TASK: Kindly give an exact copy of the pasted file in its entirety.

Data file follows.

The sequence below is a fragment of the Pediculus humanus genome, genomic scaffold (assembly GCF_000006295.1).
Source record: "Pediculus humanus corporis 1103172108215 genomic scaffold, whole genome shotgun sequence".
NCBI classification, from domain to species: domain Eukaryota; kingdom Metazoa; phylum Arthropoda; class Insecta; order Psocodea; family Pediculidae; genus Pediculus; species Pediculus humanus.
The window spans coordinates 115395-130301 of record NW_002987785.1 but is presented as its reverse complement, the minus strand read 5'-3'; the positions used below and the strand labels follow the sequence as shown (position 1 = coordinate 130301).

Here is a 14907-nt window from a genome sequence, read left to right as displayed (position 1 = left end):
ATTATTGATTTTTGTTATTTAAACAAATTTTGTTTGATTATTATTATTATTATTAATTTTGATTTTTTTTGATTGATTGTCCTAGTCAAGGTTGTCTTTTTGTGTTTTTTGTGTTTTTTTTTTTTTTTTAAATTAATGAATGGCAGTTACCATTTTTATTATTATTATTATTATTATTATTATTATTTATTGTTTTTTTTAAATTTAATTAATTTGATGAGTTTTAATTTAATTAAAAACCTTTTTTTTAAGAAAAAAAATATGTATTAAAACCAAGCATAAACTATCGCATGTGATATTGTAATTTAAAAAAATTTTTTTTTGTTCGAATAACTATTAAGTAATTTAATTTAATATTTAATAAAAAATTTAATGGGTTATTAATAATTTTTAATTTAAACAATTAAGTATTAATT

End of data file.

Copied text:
The sequence below is a fragment of the Pediculus humanus genome, genomic scaffold (assembly GCF_000006295.1).
Source record: "Pediculus humanus corporis 1103172108215 genomic scaffold, whole genome shotgun sequence".
NCBI classification, from domain to species: domain Eukaryota; kingdom Metazoa; phylum Arthropoda; class Insecta; order Psocodea; family Pediculidae; genus Pediculus; species Pediculus humanus.
The window spans coordinates 115395-130301 of record NW_002987785.1 but is presented as its reverse complement, the minus strand read 5'-3'; the positions used below and the strand labels follow the sequence as shown (position 1 = coordinate 130301).

Here is a 14907-nt window from a genome sequence, read left to right as displayed (position 1 = left end):
ATTATTGATTTTTGTTATTTAAACAAATTTTGTTTGATTATTATTATTATTATTAATTTTGATTTTTTTTGATTGATTGTCCTAGTCAAGGTTGTCTTTTTGTGTTTTTTGTGTTTTTTTTTTTTTTTTAAATTAATGAATGGCAGTTACCATTTTTATTATTATTATTATTATTATTATTATTATTTATTGTTTTTTTTAAATTTAATTAATTTGATGAGTTTTAATTTAATTAAAAACCTTTTTTTTAAGAAAAAAAATATGTATTAAAACCAAGCATAAACTATCGCATGTGATATTGTAATTTAAAAAAATTTTTTTTTGTTCGAATAACTATTAAGTAATTTAATTTAATATTTAATAAAAAATTTAATGGGTTATTAATAATTTTTAATTTAAACAATTAAGTATTAATT